Virginia Beach resident Ed Williams spends close to eight hours a day in his home studio, manipulating controls and switches, seeking a connection to the unknown.
As an amateur radio enthusiast, he is not alone.
Thousands of fans of amateur radio, also known as ham radio, have gathered in Virginia Beach for more than three decades to view, purchase and sell equipment and to make connections to other amateur radio operators across the globe. Amateur radio enthusiasts communicate with fellow hobbyists across the country and around the world, according to website for AARL, the national association for amateur radio. This weekend, they’re back in the city for the Virginia Beach Hamfest on Saturday, which is slated to run from 9 a.m. to 4 p.m. at the Virginia Beach Convention Center, 1000 19th St.
“We exist because we’re able to provide valuable public service in times of emergency, but on a day-to-day basis, we sit there and communicate with one another over the radio,” said Bill Holland, a vice president of Tidewater Radio Conventions Inc., which hosts Hamfest. Williams is also a member.
Tidewater Radio Conventions is made up of licensed amateur radio groups throughout the Tidewater area. Members have passed an exam, which requires an understanding of regulatory policies, electronic theory and mathematics. They have also been licensed by the Federal Communications Commission to operate on the “Amateur Bands,” which are allocated by the FCC for operators of ham radio, according to AARL’s website.
For many, a large part of the hobby is making as many connections as possible to radio stations throughout the world, Holland said. The American Radio League awards enthusiasts for making connections and for connecting to a good number of the 339 spots on its site list.
Williams has made contact with almost all of them – 326 of the 339, in countries spread around the globe. In order to support other hobbyists, he even traveled to Guantanamo Bay twice a year for six years, to create a connection spot and allow others to connect to that site. Williams, who retired from the Army Corps of Engineers in 2001, had an 89-foot tower installed in his backyard in 2003 to boost his ability to participate in the hobby.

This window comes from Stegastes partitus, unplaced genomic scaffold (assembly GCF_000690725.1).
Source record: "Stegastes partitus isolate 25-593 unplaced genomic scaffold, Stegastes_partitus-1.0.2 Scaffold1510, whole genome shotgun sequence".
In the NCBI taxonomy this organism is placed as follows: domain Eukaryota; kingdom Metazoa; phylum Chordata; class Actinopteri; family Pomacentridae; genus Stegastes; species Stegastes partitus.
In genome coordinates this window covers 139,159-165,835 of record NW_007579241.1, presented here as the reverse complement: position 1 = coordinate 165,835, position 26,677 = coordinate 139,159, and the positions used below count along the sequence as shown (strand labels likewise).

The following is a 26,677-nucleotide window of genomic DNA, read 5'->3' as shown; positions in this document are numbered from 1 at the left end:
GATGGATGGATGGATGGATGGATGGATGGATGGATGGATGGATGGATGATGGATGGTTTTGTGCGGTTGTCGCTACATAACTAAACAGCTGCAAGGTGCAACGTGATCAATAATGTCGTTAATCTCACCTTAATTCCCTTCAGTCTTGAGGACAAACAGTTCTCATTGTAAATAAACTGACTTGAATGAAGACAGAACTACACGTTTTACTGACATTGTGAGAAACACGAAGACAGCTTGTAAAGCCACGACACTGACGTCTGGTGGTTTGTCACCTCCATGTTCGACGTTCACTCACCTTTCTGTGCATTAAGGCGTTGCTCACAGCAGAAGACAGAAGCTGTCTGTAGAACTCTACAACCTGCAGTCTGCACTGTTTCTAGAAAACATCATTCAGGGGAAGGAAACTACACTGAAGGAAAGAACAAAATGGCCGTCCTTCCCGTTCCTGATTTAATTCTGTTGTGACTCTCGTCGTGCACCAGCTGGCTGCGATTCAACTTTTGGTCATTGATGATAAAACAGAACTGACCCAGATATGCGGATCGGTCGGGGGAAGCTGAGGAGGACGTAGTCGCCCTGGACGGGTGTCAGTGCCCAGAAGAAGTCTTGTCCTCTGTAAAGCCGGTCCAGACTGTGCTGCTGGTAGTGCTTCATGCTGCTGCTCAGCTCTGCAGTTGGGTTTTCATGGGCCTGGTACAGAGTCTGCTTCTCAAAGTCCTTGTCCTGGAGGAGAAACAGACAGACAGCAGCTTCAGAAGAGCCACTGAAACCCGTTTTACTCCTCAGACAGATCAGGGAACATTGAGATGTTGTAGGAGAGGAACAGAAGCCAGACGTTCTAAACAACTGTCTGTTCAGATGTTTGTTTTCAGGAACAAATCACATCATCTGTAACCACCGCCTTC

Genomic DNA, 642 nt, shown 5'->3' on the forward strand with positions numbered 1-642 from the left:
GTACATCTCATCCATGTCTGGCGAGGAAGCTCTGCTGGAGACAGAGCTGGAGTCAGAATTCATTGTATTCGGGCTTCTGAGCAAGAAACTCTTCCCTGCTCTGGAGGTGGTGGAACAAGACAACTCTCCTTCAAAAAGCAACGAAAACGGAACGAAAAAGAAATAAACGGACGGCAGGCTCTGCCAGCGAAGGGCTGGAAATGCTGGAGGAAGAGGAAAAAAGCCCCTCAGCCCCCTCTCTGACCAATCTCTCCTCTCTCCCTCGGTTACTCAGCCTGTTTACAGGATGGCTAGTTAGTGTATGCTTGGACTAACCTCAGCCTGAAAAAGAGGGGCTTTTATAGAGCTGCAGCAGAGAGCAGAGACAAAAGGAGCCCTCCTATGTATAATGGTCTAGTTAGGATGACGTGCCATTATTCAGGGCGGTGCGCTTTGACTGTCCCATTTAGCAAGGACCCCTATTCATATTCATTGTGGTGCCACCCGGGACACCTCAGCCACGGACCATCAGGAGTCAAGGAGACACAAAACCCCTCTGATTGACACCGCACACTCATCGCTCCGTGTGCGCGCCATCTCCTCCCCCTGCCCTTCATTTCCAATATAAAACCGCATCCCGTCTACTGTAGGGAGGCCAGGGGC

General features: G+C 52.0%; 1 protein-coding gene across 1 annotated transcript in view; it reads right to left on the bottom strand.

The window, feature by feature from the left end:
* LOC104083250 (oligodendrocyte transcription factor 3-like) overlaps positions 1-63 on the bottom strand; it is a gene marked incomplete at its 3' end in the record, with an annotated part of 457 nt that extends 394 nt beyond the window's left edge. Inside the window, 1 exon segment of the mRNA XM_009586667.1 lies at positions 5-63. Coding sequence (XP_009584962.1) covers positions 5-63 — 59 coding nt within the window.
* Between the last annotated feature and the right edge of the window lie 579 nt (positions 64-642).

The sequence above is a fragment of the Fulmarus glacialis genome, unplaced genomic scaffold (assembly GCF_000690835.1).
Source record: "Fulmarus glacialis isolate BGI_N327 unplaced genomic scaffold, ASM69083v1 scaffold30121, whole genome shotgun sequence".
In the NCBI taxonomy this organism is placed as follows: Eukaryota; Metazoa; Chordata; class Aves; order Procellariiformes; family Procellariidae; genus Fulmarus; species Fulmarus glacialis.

Hamfest will offer vintage radios and radios and radio components, so enthusiasts can build their own setups.
When the festival began more than 30 years ago, it brought in around 6,500 attendees. In recent years, the event has drawn between 1,000 and 1,500 attendees. The internet and availability of items for purchase online reduced the turnout, Holland said.
That doesn’t affect Holland’s or Williams’s own affinity for the activity, though.
During winter, when he’s not outdoors as much, Holland spends time trying to contact as many stations as he can over the airwaves, to add connections to his list. Williams enjoys the surprise element involved.
“You never know where you’re going to talk,” he said. “One of the last contacts was to Cuba – you just never know where it’s going to be.”
Tickets will be available at the door for $10.